The action of the board is in some respects a confidential action and that gives you the freedom to talk openly. I hope my words don’t imply that I’m trying to give a narrative, but a personal response. We had a [sub]committee that took a look at the facts and figures and gave a recommendation.”

45 Responses to “Reactions to Free Clinic Decision”

  1. finnegan says:

    Wow.

    Good input from several different sources.

    Judging from the board members’ comments, it doesn’t sound like this was a unanimous decision.

  2. Dave Briggman says:

    My only question to Ms. Hodge, is:

    How are you verifying that the person presenting you with a 9-digit number, presumably the SSN, is the actual person to whom that number was assigned?

  3. John says:

    I think Mr. Sider was pretty clear about that…

    “Sider says they do not have resources to determine whether documents presented are valid or not”

  4. DebSF says:

    This comment, from Pastor Wyrick was especially interesting:

    “But the bottom line became how do you serve the most people and retain a compact that you have with the folks that are providing services, the folks that volunteer?”

    It almost sounds like the board came under pressure from the doctors and/or the volunteers who work in the clinic to implement this new policy, rather than from donors, the city, or the community. What kind of pressure could they bring to bear? Keep out the illegals or we won’t work for the clinic?

    Compassion’s on life support. Sad.

  5. seth says:

    it strikes me as pretty appropriate that the boots on the ground would be the ones pointing out problems and advocating action. you can paint the volunteers who make the free clinic run as xenophobic and selfish but i think we both realize that this is far from accurate. there are real issues here. we should discuss them and try to find the solutions that are most beneficial to everyone rather than devoting our time to criticizing decisions we obviously haven’t taken the time to understand.

  6. JGFitzgerald says:

    Listen to the combat boots or jackboots on the ground. Don’t bother to think for yourself. Good idea.

  7. Deb SF says:

    Thank you, Seth, for explaining to me how I haven’t taken the time to understand this issue. I’ve know this was coming for three months, know why it happened from some of the people who tried to keep it from happening.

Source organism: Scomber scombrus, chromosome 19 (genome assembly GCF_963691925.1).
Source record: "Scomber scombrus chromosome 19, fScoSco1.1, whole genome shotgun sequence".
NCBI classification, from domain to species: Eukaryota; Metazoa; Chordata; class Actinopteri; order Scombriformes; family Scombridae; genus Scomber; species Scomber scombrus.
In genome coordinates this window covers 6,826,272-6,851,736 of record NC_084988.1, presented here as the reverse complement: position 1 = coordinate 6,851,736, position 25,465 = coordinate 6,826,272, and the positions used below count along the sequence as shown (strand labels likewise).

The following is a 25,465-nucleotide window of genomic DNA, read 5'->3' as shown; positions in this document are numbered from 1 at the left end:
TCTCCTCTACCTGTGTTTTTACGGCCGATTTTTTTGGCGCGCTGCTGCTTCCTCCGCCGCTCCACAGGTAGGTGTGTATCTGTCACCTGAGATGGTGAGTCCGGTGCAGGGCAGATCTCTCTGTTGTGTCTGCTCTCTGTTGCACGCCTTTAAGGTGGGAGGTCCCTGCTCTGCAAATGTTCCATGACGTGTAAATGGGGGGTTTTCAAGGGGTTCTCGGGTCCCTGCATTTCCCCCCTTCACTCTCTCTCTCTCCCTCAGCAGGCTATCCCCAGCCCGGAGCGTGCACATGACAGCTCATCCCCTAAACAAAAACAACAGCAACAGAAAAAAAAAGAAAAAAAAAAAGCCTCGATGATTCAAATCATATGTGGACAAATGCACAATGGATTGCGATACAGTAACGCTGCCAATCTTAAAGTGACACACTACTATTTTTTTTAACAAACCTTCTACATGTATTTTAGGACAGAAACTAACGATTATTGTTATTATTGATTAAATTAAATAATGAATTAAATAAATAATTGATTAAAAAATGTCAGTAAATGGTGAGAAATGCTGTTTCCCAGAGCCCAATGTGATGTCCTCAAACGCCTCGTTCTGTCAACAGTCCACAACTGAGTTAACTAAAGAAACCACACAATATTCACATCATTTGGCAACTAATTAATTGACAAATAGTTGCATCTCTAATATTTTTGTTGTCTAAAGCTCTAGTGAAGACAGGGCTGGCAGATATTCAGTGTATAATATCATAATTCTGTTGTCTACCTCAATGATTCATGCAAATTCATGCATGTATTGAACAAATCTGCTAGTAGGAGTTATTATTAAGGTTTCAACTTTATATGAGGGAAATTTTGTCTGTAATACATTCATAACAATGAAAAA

Perhaps you have something more useful to offer to the discussion than writing about that which you do not know.

  8. David Miller says:

    My interest lies in the fact that as a community we have decided that health care is important. We have decided that health care for everyone is important. As a community we have discovered that IT IS ALRIGHT TO CARE FOR YOUR NEIGHBOR. We have learned that a healthy community is best. Yet as a nation we have decided to let political strife divide us and let us become the inhuman tools of one party or another.

  9. Seth says:

    i know the volunteers at the free clinic are good folks and it’s wrong to vaguely (or not so vaguely) attribute dubious motives to them with practically no verification.

    that’s what i know.

    i’d be interested to hear someone with your wealth of knowledge pose some intelligent speculation as to why they may have felt that the free clinic was not a workable health care solution for for the illegal/undocumented individuals in our community.

    these people need medical care. we’re going to have to work together to figure out the best way to provide it. laying blame on the free clinic because their board has decided that they are not/cannot be the best way does nothing to move in that direction.

  10. seth says:

    and joe,
    correct me if i’m wrong, but i seem to be one of the only voices on here not saying either

    a) illegal immigrants are a drain on our society and i don’t think we owe them anything.

    or

    b) all people are people and that means that they’re as entitled to services that people in our country receive because they’re people and we’re people and we want to feel good about people helping people.